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Take Charge

By Jerry Moffitt

religion, articles, christianity

Christianity is never said to be a relaxed social club, a philosophical society where one can discuss some new thing (Acts 17:21), a psychological group­therapy session where one can get in touch with oneself rather than with God, or a pharmaceutical placebo where one can think he is being successfully treated for guilt and fear of hell and at the same time make no hard changes in his life, changes such as come through repentance and conversion (Acts 3:19). The away" is described as a warfare (1 Tim. 1:18), a fight (1 Tim. 6:12), a striving or contending (2 Tim. 2:5; Luke 13:24). It is not for couch potatoes and sissies. We are charged by Jesus this way: "If any man would come after me, let him deny himself, and take up his cross, and follow me" (Mark 8:34).

The Solution to Careless Living

Paul said of one phase of Christianity:

And I do all things for the gospel's sake, that I may be a joint partaker thereof. Know ye not that they that run in a race run all, but one receiveth the prize? Even so run; that ye may attain. And every man that striveth in the games exerciseth self­control in all things. Now they do it to receive a corruptible crown; but we an incorruptible. I therefore so run, as not uncertainly; so fight I as not beating the air: but I buffet my body, and bring it into bondage: lest by any means, after that I have preached to others, I myself should be rejected (1 Cor. 9:23­27).

I will argue that the solution to the strong tests of Christianity lies in ourselves. Paul said, "And not only so, but we also rejoice in our tribulations: knowing that tribulation worketh stedfastness; And stedfastness, approvedness; and approvedness, hope" (Rom. 5:3­4). We need patience and stedfastness, and it seems God gives us tribulation to help us absorb such virtues. However, is there anything you can do to gain those virtues besides just weathering the storms when they come, "hunkering down" and enduring them? Yes, it seems the Bible says there is a part we play in Christian warfare and contests, and something you can do when tribulation comes.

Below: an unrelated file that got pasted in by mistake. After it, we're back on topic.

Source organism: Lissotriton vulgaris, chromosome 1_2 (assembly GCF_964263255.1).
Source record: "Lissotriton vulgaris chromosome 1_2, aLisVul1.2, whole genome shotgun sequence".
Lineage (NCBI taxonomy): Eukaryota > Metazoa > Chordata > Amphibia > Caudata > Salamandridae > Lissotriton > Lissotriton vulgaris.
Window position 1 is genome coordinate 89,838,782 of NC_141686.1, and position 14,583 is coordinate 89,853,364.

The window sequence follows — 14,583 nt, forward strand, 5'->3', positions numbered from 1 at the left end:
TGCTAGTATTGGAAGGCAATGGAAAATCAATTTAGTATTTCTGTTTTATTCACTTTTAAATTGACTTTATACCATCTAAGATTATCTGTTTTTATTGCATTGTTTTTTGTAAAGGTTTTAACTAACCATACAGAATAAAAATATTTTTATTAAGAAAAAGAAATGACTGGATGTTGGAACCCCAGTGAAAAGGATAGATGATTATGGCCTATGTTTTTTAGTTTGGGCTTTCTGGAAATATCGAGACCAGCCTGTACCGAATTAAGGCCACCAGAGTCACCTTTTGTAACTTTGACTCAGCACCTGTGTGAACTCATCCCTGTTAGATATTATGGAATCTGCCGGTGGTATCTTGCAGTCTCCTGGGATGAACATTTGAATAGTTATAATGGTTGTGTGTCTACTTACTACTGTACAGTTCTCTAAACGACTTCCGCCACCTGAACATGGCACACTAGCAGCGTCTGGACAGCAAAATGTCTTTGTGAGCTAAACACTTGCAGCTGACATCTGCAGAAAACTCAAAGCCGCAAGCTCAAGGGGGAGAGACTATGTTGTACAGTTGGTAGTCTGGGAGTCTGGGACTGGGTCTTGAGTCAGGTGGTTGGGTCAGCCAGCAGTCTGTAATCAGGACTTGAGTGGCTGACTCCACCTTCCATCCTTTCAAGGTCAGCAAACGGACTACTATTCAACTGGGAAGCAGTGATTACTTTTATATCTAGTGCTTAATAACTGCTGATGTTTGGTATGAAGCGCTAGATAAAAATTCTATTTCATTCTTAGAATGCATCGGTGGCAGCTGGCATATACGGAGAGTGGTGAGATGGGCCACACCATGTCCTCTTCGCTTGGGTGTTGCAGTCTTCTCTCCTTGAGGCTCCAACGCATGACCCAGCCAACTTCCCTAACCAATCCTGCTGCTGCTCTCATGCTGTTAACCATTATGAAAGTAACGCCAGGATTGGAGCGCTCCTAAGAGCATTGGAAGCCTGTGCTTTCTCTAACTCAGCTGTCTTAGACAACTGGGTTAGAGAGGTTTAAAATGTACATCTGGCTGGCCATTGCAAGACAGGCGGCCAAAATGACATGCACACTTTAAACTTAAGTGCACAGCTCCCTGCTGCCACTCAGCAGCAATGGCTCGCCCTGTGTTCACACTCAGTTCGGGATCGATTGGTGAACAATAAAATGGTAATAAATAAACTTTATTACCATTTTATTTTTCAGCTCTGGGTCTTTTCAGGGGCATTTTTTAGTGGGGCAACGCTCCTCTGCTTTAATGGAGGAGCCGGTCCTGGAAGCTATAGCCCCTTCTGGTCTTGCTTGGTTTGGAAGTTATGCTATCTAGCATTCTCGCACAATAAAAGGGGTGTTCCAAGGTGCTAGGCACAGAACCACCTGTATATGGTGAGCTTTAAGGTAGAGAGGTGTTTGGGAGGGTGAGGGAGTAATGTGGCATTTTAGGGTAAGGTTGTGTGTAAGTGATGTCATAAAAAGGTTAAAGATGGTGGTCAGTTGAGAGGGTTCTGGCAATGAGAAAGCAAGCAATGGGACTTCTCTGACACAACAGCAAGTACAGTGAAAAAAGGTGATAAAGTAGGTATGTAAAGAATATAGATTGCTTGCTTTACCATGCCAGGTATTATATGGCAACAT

You noticed in the passage in 1 Corinthians 9:23­27 that Paul said he buffeted his body and brought it into bondage. The word for buffet is hupopiazo, from hupo (under) and ops (eye). It implies you beat your face black and blue under the eye, or give yourself a black eye. In one of Louis L'Amour's books a child asked Conager who gave him the black eye. He grinned and said, "No one son; I earned it." Well, that's what I'm going to ask us to do. Let's all begin to buffet our body and get it under control so we can exercise patience when trials come. We can all work on self­control or temperance. Self­control and patience are translations of the word enkrateia. It is from kratos (strength). Paul used it in 1 Corinthians 9:25 for the athlete practicing rigid self­control. As well as in spiritual duties, practice it in getting out of the chair and exercising your body, turning off TV and reading a good book, stopping eating before you are stuffed, going to bed a little earlier so you can get up earlier and read the Bible and pray. Flabby soldiers cannot win battles. A fat cat catches no rats. And Jesus said, "Deny yourselves" (Mark 8:34). Perhaps it is not the work of a day or hour. We learn any skill by practice, constant daily practice. Practice self­control. Make yourself do what you should do but don't want to do. Someone said, "A thought becomes an act, an act a habit, habit character, and character destiny." It is so simple. Powerful self­control comes by practice, and persistent practice overcomes regular failures. Remember, what you can do tomorrow, start today. What you can do today, start right this moment.

Published July 1997